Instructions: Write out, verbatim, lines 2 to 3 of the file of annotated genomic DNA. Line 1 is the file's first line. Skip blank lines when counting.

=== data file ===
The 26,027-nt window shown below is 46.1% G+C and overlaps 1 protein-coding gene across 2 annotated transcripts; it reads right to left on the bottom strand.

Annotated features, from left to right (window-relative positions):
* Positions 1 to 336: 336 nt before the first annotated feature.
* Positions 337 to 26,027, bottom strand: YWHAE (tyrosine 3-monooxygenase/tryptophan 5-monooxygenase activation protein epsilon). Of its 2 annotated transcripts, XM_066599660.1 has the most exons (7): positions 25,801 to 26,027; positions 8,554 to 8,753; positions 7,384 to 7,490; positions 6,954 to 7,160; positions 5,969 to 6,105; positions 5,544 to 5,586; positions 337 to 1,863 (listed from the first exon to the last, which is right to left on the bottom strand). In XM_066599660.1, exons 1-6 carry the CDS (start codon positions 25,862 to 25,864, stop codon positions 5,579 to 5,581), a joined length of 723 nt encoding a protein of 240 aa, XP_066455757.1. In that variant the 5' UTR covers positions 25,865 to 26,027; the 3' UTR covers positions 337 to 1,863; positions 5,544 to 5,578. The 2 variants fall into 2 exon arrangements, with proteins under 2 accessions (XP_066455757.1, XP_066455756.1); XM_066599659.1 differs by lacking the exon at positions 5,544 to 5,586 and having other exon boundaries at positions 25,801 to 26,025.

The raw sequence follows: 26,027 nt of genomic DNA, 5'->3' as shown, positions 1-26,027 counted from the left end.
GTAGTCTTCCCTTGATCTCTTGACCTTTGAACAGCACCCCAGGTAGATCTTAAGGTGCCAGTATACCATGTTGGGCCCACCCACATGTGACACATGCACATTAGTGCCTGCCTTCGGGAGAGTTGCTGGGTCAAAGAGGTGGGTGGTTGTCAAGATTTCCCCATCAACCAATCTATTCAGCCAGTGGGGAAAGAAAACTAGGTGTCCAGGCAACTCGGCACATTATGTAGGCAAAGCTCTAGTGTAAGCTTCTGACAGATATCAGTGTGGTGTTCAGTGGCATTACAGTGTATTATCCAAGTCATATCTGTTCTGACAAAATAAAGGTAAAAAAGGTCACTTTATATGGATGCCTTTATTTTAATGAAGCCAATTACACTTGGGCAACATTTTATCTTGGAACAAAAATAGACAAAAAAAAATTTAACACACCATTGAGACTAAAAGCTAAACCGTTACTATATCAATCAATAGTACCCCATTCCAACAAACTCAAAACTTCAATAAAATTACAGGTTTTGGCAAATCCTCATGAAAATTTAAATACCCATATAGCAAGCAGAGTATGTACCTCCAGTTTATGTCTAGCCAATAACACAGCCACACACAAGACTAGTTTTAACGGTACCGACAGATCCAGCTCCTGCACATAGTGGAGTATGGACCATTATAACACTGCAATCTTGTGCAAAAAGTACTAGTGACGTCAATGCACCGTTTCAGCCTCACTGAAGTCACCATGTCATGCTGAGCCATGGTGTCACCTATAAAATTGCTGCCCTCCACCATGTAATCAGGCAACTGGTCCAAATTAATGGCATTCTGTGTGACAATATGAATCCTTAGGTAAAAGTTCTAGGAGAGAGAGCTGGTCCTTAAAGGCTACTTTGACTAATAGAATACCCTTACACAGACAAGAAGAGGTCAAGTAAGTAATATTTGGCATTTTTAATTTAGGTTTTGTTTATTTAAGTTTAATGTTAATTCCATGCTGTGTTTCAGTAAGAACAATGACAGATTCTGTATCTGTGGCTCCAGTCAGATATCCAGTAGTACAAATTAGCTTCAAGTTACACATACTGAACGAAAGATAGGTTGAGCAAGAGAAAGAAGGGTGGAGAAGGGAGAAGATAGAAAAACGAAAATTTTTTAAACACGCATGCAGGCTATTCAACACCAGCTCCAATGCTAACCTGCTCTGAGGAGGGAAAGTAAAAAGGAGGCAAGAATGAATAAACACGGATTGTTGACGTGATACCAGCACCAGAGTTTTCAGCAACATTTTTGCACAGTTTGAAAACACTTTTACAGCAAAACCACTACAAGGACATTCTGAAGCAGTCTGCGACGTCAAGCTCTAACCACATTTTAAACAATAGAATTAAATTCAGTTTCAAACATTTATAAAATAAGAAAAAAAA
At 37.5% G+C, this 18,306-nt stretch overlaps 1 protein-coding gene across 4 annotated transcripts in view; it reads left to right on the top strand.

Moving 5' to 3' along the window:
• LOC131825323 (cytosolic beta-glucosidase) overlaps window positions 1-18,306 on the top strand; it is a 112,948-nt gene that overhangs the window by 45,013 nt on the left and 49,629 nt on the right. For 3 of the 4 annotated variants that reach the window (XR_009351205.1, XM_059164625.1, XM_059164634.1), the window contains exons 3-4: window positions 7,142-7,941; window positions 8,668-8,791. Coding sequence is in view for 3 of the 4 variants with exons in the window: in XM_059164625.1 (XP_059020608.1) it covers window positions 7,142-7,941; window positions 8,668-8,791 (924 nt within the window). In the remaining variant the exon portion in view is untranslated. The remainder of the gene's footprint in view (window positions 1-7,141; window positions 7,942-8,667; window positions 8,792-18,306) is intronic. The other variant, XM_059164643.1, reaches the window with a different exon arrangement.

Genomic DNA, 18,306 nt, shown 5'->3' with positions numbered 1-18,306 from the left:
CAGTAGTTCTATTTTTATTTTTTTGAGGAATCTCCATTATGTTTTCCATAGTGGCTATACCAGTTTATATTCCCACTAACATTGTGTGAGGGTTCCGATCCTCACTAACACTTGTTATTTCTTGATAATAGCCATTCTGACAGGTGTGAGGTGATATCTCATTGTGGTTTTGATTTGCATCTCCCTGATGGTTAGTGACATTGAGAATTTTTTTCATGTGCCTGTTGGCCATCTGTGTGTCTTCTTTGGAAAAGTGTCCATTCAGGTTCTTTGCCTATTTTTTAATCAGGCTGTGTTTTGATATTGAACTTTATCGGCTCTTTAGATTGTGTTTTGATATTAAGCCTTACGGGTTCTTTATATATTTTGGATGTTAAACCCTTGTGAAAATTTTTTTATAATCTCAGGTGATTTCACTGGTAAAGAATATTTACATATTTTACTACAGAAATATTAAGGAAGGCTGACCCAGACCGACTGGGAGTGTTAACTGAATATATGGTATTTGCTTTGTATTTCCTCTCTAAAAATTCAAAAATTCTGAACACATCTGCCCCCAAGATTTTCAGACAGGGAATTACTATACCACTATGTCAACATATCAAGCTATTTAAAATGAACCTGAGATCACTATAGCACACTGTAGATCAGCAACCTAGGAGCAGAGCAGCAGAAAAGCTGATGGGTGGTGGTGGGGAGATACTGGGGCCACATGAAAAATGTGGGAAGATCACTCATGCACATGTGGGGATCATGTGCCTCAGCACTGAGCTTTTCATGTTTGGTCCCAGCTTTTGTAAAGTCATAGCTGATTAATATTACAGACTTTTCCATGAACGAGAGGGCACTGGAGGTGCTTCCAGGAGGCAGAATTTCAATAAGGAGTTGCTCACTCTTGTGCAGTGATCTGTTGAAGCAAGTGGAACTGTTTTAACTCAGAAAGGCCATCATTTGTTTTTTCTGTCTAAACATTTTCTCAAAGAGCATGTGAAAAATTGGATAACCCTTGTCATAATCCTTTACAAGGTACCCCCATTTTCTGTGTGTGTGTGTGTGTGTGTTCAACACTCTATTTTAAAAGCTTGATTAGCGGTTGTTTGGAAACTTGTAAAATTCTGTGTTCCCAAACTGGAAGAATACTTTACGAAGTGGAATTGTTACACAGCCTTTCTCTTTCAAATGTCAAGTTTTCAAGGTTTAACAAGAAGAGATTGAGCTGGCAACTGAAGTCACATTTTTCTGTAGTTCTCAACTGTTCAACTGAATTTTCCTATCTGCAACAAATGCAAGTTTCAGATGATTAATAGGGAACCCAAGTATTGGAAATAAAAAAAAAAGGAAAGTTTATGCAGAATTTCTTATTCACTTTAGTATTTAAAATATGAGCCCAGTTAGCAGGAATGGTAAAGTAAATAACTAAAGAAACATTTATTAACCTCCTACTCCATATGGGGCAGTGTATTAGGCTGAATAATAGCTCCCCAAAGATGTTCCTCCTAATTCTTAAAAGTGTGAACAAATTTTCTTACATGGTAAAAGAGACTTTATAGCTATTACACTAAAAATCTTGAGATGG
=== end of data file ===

Annotated features, from left to right (window-relative positions):
* Positions 1 to 336: 336 nt before the first annotated feature.